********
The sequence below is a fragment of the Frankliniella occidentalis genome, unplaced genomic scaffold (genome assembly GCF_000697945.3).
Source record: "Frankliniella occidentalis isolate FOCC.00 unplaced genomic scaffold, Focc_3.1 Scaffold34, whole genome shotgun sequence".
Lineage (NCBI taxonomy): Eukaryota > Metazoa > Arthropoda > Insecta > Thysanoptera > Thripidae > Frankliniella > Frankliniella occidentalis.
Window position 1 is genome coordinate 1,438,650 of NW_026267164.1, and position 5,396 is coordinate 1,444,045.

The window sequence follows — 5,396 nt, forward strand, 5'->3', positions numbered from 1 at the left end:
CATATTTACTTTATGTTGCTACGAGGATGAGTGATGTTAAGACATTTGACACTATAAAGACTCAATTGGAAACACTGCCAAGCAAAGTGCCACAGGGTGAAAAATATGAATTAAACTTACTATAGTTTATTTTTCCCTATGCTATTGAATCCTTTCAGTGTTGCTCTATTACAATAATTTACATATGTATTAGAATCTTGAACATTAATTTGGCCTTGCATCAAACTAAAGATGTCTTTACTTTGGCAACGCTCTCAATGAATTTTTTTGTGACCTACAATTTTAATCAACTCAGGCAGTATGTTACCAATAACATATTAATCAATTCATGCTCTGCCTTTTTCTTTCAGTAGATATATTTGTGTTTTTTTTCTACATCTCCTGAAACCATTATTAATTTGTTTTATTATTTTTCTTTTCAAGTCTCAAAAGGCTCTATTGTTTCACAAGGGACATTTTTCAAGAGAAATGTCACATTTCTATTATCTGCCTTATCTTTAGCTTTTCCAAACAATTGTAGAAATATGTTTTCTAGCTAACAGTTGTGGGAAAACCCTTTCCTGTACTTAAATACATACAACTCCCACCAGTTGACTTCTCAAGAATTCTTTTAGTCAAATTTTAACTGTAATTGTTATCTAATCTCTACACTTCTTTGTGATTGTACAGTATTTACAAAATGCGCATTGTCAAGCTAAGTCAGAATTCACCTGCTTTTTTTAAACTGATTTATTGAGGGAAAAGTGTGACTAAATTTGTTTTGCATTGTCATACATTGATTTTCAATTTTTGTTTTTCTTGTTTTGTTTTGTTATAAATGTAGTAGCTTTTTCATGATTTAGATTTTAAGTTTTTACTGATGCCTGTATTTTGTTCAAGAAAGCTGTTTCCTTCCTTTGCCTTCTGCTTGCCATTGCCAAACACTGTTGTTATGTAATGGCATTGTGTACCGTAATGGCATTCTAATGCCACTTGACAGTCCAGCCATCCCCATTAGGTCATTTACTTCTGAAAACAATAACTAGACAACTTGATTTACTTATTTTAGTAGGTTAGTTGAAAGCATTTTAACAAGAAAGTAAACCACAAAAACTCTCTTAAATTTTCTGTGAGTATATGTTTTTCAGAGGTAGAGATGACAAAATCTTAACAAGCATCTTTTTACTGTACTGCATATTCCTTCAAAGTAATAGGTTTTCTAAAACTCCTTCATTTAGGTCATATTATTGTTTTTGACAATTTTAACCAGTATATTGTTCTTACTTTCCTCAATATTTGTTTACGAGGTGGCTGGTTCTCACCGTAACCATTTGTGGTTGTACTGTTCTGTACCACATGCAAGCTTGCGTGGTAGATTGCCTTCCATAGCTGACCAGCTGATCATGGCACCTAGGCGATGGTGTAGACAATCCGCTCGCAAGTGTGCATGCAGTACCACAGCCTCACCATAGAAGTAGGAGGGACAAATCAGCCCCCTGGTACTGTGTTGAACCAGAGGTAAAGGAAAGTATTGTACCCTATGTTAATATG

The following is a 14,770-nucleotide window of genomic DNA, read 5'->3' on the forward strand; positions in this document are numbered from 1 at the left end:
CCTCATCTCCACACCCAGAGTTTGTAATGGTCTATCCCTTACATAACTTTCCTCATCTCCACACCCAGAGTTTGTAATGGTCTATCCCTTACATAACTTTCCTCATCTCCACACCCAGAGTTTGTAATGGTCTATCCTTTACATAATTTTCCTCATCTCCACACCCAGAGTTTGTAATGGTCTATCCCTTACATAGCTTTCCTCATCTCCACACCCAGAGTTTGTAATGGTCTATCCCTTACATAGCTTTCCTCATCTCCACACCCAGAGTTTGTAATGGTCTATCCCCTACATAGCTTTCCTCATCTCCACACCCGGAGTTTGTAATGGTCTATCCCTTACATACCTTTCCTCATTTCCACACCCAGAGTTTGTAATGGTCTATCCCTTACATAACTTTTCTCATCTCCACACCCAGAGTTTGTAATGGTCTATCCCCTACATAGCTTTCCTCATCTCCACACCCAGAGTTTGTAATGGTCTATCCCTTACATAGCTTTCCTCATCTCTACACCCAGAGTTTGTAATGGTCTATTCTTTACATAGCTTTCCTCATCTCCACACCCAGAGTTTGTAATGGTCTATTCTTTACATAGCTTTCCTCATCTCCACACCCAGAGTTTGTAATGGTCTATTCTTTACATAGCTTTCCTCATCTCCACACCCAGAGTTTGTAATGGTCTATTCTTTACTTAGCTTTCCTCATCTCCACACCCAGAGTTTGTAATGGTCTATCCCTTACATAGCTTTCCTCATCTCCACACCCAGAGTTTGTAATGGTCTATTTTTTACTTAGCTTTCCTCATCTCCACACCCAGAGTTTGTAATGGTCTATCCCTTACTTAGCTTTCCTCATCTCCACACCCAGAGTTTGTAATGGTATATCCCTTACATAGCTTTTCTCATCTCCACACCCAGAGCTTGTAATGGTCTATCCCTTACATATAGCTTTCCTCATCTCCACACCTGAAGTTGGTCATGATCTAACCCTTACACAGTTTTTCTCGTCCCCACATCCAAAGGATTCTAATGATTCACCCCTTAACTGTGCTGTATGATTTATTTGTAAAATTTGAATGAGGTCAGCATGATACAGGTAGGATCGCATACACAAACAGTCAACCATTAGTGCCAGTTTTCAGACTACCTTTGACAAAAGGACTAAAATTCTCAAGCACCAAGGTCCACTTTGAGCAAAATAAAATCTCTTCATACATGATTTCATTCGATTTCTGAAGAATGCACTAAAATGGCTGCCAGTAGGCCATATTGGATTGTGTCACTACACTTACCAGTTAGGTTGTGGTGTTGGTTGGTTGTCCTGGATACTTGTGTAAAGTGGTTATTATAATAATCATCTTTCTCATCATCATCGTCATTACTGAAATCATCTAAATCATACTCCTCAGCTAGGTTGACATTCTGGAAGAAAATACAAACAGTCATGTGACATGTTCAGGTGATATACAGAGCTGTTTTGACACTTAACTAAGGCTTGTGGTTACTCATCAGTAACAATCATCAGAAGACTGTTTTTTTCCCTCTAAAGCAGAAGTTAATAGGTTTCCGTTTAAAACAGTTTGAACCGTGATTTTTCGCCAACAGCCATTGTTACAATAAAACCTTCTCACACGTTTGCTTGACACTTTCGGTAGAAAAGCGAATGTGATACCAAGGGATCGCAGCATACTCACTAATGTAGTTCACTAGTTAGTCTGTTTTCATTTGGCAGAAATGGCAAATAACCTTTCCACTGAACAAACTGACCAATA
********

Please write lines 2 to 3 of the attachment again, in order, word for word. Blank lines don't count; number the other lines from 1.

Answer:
Source record: "Frankliniella occidentalis isolate FOCC.00 unplaced genomic scaffold, Focc_3.1 Scaffold34, whole genome shotgun sequence".
Lineage (NCBI taxonomy): Eukaryota > Metazoa > Arthropoda > Insecta > Thysanoptera > Thripidae > Frankliniella > Frankliniella occidentalis.